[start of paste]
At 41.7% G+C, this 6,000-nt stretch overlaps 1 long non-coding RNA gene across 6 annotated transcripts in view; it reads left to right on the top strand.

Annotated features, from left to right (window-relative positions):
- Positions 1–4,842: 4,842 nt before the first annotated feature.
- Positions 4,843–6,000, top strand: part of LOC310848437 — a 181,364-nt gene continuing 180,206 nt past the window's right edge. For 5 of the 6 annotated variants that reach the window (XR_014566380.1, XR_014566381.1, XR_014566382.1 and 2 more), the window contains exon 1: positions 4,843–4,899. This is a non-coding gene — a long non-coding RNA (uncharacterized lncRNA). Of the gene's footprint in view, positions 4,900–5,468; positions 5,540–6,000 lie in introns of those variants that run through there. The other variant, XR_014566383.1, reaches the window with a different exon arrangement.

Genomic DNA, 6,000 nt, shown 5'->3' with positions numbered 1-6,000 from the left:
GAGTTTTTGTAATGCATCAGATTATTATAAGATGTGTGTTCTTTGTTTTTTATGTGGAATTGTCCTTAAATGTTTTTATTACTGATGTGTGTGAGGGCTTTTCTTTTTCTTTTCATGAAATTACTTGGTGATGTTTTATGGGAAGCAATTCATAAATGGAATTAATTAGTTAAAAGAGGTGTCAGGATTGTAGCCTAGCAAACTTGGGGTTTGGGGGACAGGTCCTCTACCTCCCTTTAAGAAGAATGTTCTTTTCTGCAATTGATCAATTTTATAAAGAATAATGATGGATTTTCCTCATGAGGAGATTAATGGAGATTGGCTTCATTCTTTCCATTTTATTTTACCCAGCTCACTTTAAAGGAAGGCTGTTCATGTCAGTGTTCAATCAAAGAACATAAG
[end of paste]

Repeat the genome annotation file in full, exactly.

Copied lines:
At 41.7% G+C, this 6,000-nt stretch overlaps 1 long non-coding RNA gene across 6 annotated transcripts in view; it reads left to right on the top strand.

Annotated features, from left to right (window-relative positions):
- Positions 1–4,842: 4,842 nt before the first annotated feature.
- Positions 4,843–6,000, top strand: part of LOC310848437 — a 181,364-nt gene continuing 180,206 nt past the window's right edge. For 5 of the 6 annotated variants that reach the window (XR_014566380.1, XR_014566381.1, XR_014566382.1 and 2 more), the window contains exon 1: positions 4,843–4,899. This is a non-coding gene — a long non-coding RNA (uncharacterized lncRNA). Of the gene's footprint in view, positions 4,900–5,468; positions 5,540–6,000 lie in introns of those variants that run through there. The other variant, XR_014566383.1, reaches the window with a different exon arrangement.

Genomic DNA, 6,000 nt, shown 5'->3' with positions numbered 1-6,000 from the left:
GAGTTTTTGTAATGCATCAGATTATTATAAGATGTGTGTTCTTTGTTTTTTATGTGGAATTGTCCTTAAATGTTTTTATTACTGATGTGTGTGAGGGCTTTTCTTTTTCTTTTCATGAAATTACTTGGTGATGTTTTATGGGAAGCAATTCATAAATGGAATTAATTAGTTAAAAGAGGTGTCAGGATTGTAGCCTAGCAAACTTGGGGTTTGGGGGACAGGTCCTCTACCTCCCTTTAAGAAGAATGTTCTTTTCTGCAATTGATCAATTTTATAAAGAATAATGATGGATTTTCCTCATGAGGAGATTAATGGAGATTGGCTTCATTCTTTCCATTTTATTTTACCCAGCTCACTTTAAAGGAAGGCTGTTCATGTCAGTGTTCAATCAAAGAACATAAG